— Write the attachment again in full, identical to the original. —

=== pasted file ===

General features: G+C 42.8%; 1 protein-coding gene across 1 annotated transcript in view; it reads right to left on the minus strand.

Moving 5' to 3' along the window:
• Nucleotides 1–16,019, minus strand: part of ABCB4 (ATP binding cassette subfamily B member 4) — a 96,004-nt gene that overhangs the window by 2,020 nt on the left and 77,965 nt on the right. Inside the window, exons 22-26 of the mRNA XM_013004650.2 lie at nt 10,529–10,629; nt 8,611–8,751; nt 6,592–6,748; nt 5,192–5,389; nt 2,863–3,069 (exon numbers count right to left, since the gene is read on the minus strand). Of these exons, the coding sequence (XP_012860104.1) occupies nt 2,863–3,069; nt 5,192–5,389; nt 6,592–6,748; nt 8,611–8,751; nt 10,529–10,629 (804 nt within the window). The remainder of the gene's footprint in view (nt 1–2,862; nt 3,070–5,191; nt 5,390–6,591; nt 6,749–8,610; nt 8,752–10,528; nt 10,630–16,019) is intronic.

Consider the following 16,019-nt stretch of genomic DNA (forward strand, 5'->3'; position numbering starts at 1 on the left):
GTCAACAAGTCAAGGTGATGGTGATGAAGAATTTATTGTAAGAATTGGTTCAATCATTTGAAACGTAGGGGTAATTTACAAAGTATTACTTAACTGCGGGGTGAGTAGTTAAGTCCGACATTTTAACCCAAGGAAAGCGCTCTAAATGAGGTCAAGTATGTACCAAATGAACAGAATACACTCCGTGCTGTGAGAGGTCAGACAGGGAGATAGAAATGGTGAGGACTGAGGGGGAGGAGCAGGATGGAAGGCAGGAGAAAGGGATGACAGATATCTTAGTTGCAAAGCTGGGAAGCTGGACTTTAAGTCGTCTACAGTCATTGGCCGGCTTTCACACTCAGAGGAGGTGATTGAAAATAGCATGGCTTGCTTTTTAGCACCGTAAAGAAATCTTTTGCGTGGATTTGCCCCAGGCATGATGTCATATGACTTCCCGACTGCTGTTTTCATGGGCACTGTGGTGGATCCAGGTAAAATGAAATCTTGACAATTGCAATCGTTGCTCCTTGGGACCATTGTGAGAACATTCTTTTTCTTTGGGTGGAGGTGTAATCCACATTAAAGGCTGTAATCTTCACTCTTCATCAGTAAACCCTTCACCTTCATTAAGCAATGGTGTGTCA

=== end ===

General features: G+C 42.8%; 1 protein-coding gene across 1 annotated transcript in view; it reads right to left on the minus strand.

Moving 5' to 3' along the window:
• Nucleotides 1–16,019, minus strand: part of ABCB4 (ATP binding cassette subfamily B member 4) — a 96,004-nt gene that overhangs the window by 2,020 nt on the left and 77,965 nt on the right. Inside the window, exons 22-26 of the mRNA XM_013004650.2 lie at nt 10,529–10,629; nt 8,611–8,751; nt 6,592–6,748; nt 5,192–5,389; nt 2,863–3,069 (exon numbers count right to left, since the gene is read on the minus strand). Of these exons, the coding sequence (XP_012860104.1) occupies nt 2,863–3,069; nt 5,192–5,389; nt 6,592–6,748; nt 8,611–8,751; nt 10,529–10,629 (804 nt within the window). The remainder of the gene's footprint in view (nt 1–2,862; nt 3,070–5,191; nt 5,390–6,591; nt 6,749–8,610; nt 8,752–10,528; nt 10,630–16,019) is intronic.

Consider the following 16,019-nt stretch of genomic DNA (forward strand, 5'->3'; position numbering starts at 1 on the left):
GTCAACAAGTCAAGGTGATGGTGATGAAGAATTTATTGTAAGAATTGGTTCAATCATTTGAAACGTAGGGGTAATTTACAAAGTATTACTTAACTGCGGGGTGAGTAGTTAAGTCCGACATTTTAACCCAAGGAAAGCGCTCTAAATGAGGTCAAGTATGTACCAAATGAACAGAATACACTCCGTGCTGTGAGAGGTCAGACAGGGAGATAGAAATGGTGAGGACTGAGGGGGAGGAGCAGGATGGAAGGCAGGAGAAAGGGATGACAGATATCTTAGTTGCAAAGCTGGGAAGCTGGACTTTAAGTCGTCTACAGTCATTGGCCGGCTTTCACACTCAGAGGAGGTGATTGAAAATAGCATGGCTTGCTTTTTAGCACCGTAAAGAAATCTTTTGCGTGGATTTGCCCCAGGCATGATGTCATATGACTTCCCGACTGCTGTTTTCATGGGCACTGTGGTGGATCCAGGTAAAATGAAATCTTGACAATTGCAATCGTTGCTCCTTGGGACCATTGTGAGAACATTCTTTTTCTTTGGGTGGAGGTGTAATCCACATTAAAGGCTGTAATCTTCACTCTTCATCAGTAAACCCTTCACCTTCATTAAGCAATGGTGTGTCA